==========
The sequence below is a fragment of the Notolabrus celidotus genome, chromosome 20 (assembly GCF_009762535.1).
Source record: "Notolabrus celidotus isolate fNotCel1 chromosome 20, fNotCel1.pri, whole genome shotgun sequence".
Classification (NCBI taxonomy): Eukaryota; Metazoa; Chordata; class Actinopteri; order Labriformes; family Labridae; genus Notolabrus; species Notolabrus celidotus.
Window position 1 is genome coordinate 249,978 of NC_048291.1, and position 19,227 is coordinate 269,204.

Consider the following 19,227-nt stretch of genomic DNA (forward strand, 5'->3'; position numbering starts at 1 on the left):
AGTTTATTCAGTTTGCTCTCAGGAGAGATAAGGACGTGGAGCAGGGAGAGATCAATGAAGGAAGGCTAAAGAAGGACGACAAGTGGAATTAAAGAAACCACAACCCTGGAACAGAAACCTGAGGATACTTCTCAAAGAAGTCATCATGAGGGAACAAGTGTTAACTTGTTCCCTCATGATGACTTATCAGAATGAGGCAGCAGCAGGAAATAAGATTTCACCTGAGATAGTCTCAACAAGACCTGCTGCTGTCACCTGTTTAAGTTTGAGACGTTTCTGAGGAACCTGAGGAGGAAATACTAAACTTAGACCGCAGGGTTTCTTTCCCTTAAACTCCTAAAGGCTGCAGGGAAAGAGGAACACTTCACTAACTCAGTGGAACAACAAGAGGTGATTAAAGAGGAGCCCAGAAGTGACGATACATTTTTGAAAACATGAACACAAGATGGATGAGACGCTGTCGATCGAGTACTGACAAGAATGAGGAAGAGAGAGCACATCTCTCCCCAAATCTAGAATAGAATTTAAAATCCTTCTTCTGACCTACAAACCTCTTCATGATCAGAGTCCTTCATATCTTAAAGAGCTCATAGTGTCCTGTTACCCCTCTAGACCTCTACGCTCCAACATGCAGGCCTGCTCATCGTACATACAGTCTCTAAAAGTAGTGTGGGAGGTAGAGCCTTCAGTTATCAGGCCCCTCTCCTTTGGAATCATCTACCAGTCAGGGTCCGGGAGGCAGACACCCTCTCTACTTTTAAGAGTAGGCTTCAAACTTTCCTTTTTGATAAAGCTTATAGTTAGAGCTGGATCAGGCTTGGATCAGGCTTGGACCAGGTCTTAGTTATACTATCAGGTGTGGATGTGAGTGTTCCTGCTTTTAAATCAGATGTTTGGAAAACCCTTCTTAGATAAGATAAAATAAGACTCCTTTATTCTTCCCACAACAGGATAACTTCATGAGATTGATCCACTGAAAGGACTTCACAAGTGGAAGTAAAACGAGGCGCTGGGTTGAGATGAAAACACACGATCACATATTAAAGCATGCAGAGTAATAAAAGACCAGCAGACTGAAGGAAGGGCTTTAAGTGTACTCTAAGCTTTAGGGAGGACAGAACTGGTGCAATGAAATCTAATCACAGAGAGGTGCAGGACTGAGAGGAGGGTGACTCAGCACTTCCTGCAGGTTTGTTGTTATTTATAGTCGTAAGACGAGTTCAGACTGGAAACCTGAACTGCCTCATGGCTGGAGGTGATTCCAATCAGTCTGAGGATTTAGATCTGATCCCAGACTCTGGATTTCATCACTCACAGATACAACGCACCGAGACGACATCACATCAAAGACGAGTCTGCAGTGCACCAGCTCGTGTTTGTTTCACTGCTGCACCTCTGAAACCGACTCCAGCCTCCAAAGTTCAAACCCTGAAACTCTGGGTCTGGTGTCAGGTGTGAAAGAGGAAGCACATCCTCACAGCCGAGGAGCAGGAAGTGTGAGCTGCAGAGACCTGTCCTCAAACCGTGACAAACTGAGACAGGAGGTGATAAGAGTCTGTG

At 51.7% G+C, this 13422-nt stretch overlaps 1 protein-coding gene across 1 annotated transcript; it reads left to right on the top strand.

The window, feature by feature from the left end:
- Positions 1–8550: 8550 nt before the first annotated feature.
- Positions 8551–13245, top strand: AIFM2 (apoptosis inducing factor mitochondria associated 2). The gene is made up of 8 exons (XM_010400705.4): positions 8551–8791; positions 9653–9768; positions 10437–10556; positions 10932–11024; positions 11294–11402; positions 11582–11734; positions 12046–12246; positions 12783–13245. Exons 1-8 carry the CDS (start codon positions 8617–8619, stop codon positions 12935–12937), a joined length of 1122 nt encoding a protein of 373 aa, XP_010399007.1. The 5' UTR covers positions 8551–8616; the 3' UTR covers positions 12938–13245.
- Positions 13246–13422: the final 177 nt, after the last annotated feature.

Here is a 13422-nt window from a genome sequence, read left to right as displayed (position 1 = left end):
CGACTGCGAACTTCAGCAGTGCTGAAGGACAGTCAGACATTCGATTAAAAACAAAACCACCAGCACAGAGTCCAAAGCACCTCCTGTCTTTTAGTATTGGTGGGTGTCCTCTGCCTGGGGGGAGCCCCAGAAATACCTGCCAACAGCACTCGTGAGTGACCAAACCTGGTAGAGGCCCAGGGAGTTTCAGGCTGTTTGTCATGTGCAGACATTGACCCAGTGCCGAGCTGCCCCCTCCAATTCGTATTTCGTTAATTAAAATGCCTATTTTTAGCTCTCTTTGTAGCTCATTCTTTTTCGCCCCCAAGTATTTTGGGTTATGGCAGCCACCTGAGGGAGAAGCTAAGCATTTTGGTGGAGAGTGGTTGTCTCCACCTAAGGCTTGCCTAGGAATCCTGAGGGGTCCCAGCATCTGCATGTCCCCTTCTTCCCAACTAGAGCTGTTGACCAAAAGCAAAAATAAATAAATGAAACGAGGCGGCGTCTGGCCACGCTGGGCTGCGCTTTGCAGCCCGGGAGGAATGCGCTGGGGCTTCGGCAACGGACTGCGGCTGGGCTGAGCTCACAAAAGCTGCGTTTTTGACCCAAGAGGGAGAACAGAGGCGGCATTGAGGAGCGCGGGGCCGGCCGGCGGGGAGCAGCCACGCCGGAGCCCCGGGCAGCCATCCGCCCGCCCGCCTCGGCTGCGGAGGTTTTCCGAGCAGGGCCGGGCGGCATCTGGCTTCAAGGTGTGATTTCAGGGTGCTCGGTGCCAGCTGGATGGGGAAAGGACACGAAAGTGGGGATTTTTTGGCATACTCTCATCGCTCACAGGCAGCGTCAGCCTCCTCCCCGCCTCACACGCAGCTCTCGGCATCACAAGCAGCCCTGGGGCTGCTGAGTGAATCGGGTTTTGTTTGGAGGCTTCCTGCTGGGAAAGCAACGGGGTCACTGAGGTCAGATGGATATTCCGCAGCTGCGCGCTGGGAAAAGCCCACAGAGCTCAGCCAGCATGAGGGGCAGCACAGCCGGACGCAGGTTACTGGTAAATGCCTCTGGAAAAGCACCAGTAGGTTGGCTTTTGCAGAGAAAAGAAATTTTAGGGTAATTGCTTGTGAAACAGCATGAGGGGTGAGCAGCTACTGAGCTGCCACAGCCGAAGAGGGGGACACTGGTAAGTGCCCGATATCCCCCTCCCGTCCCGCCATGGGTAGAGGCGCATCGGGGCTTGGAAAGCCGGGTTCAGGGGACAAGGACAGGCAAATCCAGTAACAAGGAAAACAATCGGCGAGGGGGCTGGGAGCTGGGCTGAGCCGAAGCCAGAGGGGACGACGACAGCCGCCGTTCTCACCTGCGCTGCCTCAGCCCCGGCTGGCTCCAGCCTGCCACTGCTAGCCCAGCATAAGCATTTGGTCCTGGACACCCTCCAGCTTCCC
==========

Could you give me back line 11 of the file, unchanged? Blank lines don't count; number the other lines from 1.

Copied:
- Positions 13246–13422: the final 177 nt, after the last annotated feature.